2D Mobile Game: Enemy Class Shared Behavior

Intro

In this article, we exam the shared behaviors of the enemies and see what can be added to the Enemy Class to optimize our code.

Shared Properties

Looking at our two current enemy scripts, we are looking for shared behaviors and properties. At first glance, the variables in each individual script are the same — an Animator & Sprite Renderer.

This is a great place to start, but before adding these variable to our Enemy Class we want to take a closer look at how these variables are being used to see if there is any commonality.

Shared Behaviors

We have shared properties between the two enemies, but lets go through each script and look at any common methods to see if those properties being utilized in the same way.

Start

Both Enemy scripts use an On Start to initialize those shared variables and they are caching those same components (Animator & SpriteRenderer) in the same way; The components are both in the child. Also, the targetID is being initialized inn the same way. This On Start can be moved from the individual scripts to the Enemy Class script.

Update

Between both scripts, an Update is used and in both Updates the same logic is being used where the Animator is being checked to see if the Idle animation is being played and if it is not the Movement method is called. I already peeked ahead at the Movement method and the logic is the same between both, meaning this Update can be moved to the Enemy Class script.

Movement

The Movement method is also similar, where the waypoint is checked to determined if the sprite needs to be flipped, the position of the enemy is checked to see if it is the same as the target waypoint and if it is, we cycle to the next waypoint and trigger the Idle animation, and lastly we have the enemy moving towards the target waypoint. This method can be moved to the Enemy Class script.

Revising Enemy Class Script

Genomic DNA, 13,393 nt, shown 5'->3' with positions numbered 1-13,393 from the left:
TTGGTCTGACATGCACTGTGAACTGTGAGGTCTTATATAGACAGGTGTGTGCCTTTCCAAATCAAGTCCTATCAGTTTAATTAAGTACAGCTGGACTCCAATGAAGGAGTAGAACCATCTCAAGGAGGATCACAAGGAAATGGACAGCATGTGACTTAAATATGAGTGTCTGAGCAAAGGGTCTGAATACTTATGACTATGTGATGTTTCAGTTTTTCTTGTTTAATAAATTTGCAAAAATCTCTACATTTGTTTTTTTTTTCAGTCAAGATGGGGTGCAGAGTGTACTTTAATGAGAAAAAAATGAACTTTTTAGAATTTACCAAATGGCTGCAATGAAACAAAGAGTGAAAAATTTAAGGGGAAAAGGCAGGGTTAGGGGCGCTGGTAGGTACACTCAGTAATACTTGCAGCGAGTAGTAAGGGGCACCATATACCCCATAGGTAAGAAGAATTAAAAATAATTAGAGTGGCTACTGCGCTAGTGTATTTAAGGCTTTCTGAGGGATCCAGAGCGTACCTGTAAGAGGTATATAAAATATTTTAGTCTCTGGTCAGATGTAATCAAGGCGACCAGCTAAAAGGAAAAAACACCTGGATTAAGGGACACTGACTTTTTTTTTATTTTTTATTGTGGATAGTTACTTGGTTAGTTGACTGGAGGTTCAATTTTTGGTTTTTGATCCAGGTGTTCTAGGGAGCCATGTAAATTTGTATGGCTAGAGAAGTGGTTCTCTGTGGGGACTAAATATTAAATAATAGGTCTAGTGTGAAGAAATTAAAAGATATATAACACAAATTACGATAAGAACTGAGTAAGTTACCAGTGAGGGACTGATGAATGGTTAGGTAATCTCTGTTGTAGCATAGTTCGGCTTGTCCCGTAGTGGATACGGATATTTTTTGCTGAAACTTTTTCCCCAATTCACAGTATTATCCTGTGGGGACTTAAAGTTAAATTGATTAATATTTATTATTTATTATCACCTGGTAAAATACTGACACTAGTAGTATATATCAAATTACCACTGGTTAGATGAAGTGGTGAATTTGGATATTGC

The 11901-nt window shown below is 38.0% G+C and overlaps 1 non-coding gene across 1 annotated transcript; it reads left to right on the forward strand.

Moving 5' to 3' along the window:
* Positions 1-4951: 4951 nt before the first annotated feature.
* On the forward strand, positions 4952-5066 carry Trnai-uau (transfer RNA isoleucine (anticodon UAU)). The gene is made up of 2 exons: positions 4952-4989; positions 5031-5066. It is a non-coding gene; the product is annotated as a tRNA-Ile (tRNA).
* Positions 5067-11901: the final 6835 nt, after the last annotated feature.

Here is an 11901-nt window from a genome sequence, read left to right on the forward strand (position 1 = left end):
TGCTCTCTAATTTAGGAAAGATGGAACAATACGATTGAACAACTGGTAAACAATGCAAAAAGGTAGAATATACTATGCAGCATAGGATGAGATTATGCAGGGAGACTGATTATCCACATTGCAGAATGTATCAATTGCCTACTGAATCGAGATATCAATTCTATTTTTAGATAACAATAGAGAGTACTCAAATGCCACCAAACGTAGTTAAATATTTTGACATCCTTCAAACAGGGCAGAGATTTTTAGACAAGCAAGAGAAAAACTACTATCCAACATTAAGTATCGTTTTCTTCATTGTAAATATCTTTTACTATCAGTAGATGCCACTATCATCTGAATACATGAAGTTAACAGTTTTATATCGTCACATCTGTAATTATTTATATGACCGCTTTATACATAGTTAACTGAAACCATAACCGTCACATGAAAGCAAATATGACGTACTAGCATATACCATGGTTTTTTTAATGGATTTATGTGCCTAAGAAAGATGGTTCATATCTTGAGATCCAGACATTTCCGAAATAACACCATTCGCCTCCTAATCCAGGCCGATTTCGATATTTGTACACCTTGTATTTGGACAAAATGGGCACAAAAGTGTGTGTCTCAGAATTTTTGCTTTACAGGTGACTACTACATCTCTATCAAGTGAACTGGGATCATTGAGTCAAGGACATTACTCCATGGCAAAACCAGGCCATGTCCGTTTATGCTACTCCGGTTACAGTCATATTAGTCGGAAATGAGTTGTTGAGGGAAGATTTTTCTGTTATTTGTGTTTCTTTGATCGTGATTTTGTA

We identified the shared properties and behaviors of our individual enemy scripts and now lets merge those commonalities into the Enemy Class script.

We create the Animator & SpriteRenderer variables and make them protected to ensure they are private and can be accessed only by inherited classes. Next, we are going to create an Initialization method (Init). This is where we are grabbing the Animator & Sprite Renderer and assigning to our variable. We also, set the Target ID for the waypoints. Lastly, we use an On Start and call this Init method, so these variables are initialized for all the Enemy Class scripts that will use them. It is important to note, the Init method is virtual, meaning it can be override if an individual enemy script needs something different than the parent class.

A public virtual Update is added that will check for the Idle animation through the new protected parent class anim (Animator) and call the Movement method. This Movement method is another public virtual method and we continue to swap put the out individual script variables for the new protected parent class versions.

Enemy Inheritance Scripts

We have moved all of the common properties and shared behaviors to the parent class script, so we can go back into those inherited scripts and remove the code that we refactored back in the parent class script.

Since these behaviors are passed from the Enemy Class script to the individual scripts of Spider and Moss Giant they are performing the same as they were before, but now we can easily setup 50 enemies with the same behavior without rewrite the same code over and over again.

The last thing we will do is in the individual enemy scripts we will override the Init method of the parent class but still call the Init from the parent class (base).

This will allow use to initialize unique properties of those different enemies along with still being able to use those common properties from the parent class.

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Ryan McCoach

Ryan McCoach

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